You probably will not see a more candid forum than the ABIT forums, or at the very least, they do not censor because of a posters dislike for a product. Incidentally, when buying a new motherboard, and if it is an ABIT board, the first place I go to is ABIT forums, and read.
  • n yusef - Tuesday, October 16, 2007 - link

    As the owner of a Lian Li PC-7 Plus (a generation older than the 7B Plus II), I have to recommend against it. As a workstation case it is limited at three hard drive bays. This may have been fixed in the new version, but the front panel of my case is no longer attached. The bezel is connected to the case via four quite flimsy plastic pins, two of which have broken off. Although the pins can be replaced, a high end manufacturer like Lian Li should never produce such a poor design, especially on a case as simple as the PC-7 is. Reply
  • Pirks - Tuesday, October 16, 2007 - link

    I don't understand this. I got myself 4GB of DDR2-667 RAM at newegg for _ONE HUNDRED DOLLARS ALTOGETHER_, which comes to $25 per 1 GB, and you always sugges this crazy overpriced $50 per 1 GB DDR2-800 memory. What the heck is this shoot?? Why pay almost twice more if you get just 2% of performance increase? Well, maybe 5% is you're really into synthetic Sandra stuff..

    I just don't get ya guys
  • JarredWalton - Tuesday, October 16, 2007 - link

    DDR2-667 with an Intel platform and a 1333FSB is going to seriously handicap overclock, for one. AM2 will also suffer a 5-10% performance loss compared to DDR2-800 at stock speeds. If you're happy with cheap DDR2-667, by all means go for it. I've built enough systems over the years that I've learned from painful experience that cheap memory can create unforeseen problems. Basically, I'm not going to stake my reputation on it if I can avoid it. I spent $250 on DDR2 memory that's not as good as the $114 RAM recommended in this article, and that was less than a year ago. (That memory, incidentally, was RMA'ed when one stick failed after five months.) Reply
  • Pirks - Wednesday, October 17, 2007 - link

    But it's not going to handicap overclock on those 800 MHz FSB Intel Allendales. Hence you can get seriously overclocked CPU with all its 40%-50% system-wide performance increase goodness for _much_ less money, compared to overclocking on duper expensive DDR2-1066 sticks. Reply
  • JarredWalton - Wednesday, October 17, 2007 - link

    Okay, let's take the E4400. 10x333 will put the RAM back to DDR2-667 using 1:1 ratio. The CPU can likely handle that with appropriate $70 cooling. So you've spent $210 or so on your CPU+HSF. How does that compare to an E6750 that sells for $195? I haven't tested, but I'd imagine the OC'ed E4400 wins by a bit. Then you can OC the E6750 and close the gap. But using DDR2-667 with the E6750 (or E6550) means a 1:1 ratio already has the RAM at DDR2-667.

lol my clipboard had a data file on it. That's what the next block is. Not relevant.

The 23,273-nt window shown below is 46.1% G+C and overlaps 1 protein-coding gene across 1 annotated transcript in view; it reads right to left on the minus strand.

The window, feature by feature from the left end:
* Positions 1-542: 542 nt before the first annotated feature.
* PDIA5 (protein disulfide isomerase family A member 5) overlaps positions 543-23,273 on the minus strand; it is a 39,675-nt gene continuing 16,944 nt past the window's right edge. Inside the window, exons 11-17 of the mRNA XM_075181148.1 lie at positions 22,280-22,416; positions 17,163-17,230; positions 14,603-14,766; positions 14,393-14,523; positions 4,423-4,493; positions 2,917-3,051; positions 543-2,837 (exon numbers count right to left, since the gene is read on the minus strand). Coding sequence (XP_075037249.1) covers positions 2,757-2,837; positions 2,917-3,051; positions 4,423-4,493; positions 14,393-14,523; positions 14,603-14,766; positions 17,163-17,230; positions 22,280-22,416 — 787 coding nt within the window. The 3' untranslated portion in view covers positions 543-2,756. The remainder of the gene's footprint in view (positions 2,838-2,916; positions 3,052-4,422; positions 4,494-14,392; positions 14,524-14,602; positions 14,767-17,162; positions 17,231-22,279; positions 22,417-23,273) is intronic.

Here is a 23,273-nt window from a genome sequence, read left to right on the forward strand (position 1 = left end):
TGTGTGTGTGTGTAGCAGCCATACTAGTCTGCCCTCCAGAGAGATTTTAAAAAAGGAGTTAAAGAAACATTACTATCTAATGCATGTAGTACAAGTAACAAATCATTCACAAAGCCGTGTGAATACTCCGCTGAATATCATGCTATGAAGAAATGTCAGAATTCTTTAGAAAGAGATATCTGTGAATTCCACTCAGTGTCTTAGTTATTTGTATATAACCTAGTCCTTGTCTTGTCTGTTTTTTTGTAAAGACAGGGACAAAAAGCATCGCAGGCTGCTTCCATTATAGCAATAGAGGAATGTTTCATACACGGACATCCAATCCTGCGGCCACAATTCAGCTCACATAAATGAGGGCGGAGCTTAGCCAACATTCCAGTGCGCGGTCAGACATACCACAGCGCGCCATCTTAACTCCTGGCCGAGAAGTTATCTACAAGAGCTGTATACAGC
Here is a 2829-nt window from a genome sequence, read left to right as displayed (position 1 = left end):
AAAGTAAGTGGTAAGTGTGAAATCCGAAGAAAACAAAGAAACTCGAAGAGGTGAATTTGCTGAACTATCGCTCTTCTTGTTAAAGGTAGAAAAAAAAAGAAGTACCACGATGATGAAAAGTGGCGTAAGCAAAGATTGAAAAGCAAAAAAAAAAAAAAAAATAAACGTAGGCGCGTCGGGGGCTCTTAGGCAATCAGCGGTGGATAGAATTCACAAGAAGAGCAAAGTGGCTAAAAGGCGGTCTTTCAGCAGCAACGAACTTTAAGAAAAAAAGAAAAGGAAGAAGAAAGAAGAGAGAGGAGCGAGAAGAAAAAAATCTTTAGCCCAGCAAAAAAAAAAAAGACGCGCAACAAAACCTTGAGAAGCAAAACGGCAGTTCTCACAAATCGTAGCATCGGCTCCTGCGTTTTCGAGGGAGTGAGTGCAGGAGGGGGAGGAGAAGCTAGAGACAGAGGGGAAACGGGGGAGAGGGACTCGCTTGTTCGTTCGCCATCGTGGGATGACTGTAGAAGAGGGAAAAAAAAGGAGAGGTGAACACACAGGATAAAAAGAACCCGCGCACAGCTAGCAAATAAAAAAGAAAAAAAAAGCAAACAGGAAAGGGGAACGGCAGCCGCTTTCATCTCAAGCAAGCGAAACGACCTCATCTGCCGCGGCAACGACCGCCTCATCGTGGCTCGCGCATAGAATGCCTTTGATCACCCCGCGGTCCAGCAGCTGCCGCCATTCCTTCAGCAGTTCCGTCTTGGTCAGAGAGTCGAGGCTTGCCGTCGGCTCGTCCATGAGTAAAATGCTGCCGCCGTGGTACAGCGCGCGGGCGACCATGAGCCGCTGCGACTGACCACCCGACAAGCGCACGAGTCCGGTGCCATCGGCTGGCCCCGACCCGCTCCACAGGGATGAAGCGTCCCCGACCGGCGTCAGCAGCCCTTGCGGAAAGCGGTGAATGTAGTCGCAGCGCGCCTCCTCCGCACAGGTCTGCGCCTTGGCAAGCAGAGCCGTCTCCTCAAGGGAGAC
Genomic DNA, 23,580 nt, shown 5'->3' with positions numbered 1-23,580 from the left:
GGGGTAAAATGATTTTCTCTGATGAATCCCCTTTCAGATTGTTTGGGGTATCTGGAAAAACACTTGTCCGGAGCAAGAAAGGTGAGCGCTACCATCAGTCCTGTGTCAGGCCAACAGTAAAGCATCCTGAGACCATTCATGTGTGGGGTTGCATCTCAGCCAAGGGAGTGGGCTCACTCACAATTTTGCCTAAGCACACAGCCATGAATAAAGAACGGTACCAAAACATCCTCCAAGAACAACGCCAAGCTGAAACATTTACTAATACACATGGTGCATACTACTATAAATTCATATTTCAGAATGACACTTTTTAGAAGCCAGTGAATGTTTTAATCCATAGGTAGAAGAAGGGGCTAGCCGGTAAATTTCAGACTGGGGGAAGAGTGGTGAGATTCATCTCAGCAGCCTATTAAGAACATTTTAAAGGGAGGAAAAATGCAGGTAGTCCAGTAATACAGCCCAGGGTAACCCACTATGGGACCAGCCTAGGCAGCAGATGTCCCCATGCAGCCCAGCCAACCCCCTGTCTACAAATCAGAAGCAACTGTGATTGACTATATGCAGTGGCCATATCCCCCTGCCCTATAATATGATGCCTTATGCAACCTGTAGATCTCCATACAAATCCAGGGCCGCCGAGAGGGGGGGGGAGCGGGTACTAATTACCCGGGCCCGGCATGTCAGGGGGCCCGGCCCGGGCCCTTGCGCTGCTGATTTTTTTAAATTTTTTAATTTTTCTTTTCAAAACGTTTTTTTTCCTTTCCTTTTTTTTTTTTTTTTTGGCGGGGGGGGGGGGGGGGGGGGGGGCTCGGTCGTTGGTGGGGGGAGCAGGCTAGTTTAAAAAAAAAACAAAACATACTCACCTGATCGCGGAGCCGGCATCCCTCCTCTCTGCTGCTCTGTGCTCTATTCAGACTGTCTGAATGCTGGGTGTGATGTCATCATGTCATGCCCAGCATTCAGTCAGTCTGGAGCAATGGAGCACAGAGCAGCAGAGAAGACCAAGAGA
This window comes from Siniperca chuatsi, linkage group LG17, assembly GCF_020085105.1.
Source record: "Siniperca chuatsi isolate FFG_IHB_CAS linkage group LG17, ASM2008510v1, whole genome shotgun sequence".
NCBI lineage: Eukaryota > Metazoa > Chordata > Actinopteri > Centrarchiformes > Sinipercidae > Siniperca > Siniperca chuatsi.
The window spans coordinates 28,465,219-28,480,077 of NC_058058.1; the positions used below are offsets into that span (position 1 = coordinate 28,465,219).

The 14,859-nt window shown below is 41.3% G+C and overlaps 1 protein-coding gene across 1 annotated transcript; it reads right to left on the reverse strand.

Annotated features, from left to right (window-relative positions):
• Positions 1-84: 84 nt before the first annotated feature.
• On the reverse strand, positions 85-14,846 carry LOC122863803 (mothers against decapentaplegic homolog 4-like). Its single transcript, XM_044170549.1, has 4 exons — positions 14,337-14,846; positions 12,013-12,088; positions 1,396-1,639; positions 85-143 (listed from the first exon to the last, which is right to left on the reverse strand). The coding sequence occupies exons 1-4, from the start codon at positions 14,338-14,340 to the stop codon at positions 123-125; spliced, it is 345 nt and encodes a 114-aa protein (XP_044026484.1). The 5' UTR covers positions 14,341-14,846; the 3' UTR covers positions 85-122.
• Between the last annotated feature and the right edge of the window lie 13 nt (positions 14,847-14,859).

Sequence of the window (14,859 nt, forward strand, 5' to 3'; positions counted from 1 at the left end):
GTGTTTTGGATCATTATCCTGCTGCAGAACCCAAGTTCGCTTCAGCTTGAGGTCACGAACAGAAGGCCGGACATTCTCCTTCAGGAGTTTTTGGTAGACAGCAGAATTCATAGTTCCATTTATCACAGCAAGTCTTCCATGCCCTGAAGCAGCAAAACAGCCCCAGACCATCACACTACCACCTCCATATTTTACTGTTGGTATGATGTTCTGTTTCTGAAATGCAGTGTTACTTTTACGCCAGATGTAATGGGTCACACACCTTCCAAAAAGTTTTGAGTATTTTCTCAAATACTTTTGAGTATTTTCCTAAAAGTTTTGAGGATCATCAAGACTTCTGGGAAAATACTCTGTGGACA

$15 already has us about half way to the upgraded memory you despise, or we can just stick with the $75 stuff and see about pushing the E6550 to 7*400, or the E6750 to 8x400. Now we've topped out on inexpensive DDR2-800 (which you can probably push to 850-900 MHz if you make an effort, but I've had more than a few DDR2 modules fail after a few months of that). So go with DDR2-1066 and now with the right mobo you can try for as high as 7x533 without taking the RAM out of spec.

    Feel free to disagree on what's more important, but the bottom line is that I would much rather spend a bit more money on quality RAM, especially when looking to overclock. At the top overclocks, I've seen performance differences of 20% with cheap RAM vs. high-end RAM - when trying to push the whole system to the maximum stable speed. With some time and effort, you might get that down to 10%, but for a 3% system cost increase I'm more than happy to eliminate most of that effort.
  • Pirks - Wednesday, October 17, 2007 - link

    Okay, I got your point. When you invest $1500 in a new system then you can add another $100 to the cost of the memory, not a large difference compared to the total price. I was looking at this from the point of view of building gaming rig where it's usually better to invest in large high resolution monitor and high performance video card, while saving on CPU and RAM which are much less important for games, compared to video card/monitor combo.

    From the pure CPU overclocking perspective (ignoring games and 3D) your solution is better than mine, it's more expensive tho, but (I have to agree here) not much more expensive, considering total system price.